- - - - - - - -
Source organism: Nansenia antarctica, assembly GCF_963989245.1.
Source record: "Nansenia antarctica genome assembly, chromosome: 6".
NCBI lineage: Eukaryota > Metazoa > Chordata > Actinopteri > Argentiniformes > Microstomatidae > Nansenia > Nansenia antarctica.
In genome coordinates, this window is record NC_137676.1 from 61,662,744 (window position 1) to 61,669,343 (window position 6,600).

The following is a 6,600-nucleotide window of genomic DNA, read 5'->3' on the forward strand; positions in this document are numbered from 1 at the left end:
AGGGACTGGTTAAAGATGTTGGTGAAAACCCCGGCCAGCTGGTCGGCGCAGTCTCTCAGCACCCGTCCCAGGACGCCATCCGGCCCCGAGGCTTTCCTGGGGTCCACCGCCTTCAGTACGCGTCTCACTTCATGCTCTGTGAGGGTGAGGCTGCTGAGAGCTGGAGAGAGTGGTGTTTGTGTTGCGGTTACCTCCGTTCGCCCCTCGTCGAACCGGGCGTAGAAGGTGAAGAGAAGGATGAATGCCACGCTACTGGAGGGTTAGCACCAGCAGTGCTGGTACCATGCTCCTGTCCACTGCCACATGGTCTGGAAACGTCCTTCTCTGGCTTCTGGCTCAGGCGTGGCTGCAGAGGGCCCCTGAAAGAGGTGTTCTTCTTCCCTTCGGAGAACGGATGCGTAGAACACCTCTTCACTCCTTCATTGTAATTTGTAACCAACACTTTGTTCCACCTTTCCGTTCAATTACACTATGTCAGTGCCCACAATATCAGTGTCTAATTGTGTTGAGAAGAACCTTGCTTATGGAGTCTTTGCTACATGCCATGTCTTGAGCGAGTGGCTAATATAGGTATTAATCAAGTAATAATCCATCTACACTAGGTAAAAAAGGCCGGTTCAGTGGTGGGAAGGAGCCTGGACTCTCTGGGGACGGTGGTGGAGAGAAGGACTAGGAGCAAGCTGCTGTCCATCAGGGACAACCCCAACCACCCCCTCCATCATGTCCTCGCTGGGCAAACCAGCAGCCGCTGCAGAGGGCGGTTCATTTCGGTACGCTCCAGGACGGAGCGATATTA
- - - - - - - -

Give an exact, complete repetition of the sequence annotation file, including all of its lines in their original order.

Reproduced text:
Source organism: Nansenia antarctica, assembly GCF_963989245.1.
Source record: "Nansenia antarctica genome assembly, chromosome: 6".
NCBI lineage: Eukaryota > Metazoa > Chordata > Actinopteri > Argentiniformes > Microstomatidae > Nansenia > Nansenia antarctica.
In genome coordinates, this window is record NC_137676.1 from 61,662,744 (window position 1) to 61,669,343 (window position 6,600).

The following is a 6,600-nucleotide window of genomic DNA, read 5'->3' on the forward strand; positions in this document are numbered from 1 at the left end:
AGGGACTGGTTAAAGATGTTGGTGAAAACCCCGGCCAGCTGGTCGGCGCAGTCTCTCAGCACCCGTCCCAGGACGCCATCCGGCCCCGAGGCTTTCCTGGGGTCCACCGCCTTCAGTACGCGTCTCACTTCATGCTCTGTGAGGGTGAGGCTGCTGAGAGCTGGAGAGAGTGGTGTTTGTGTTGCGGTTACCTCCGTTCGCCCCTCGTCGAACCGGGCGTAGAAGGTGAAGAGAAGGATGAATGCCACGCTACTGGAGGGTTAGCACCAGCAGTGCTGGTACCATGCTCCTGTCCACTGCCACATGGTCTGGAAACGTCCTTCTCTGGCTTCTGGCTCAGGCGTGGCTGCAGAGGGCCCCTGAAAGAGGTGTTCTTCTTCCCTTCGGAGAACGGATGCGTAGAACACCTCTTCACTCCTTCATTGTAATTTGTAACCAACACTTTGTTCCACCTTTCCGTTCAATTACACTATGTCAGTGCCCACAATATCAGTGTCTAATTGTGTTGAGAAGAACCTTGCTTATGGAGTCTTTGCTACATGCCATGTCTTGAGCGAGTGGCTAATATAGGTATTAATCAAGTAATAATCCATCTACACTAGGTAAAAAAGGCCGGTTCAGTGGTGGGAAGGAGCCTGGACTCTCTGGGGACGGTGGTGGAGAGAAGGACTAGGAGCAAGCTGCTGTCCATCAGGGACAACCCCAACCACCCCCTCCATCATGTCCTCGCTGGGCAAACCAGCAGCCGCTGCAGAGGGCGGTTCATTTCGGTACGCTCCAGGACGGAGCGATATTA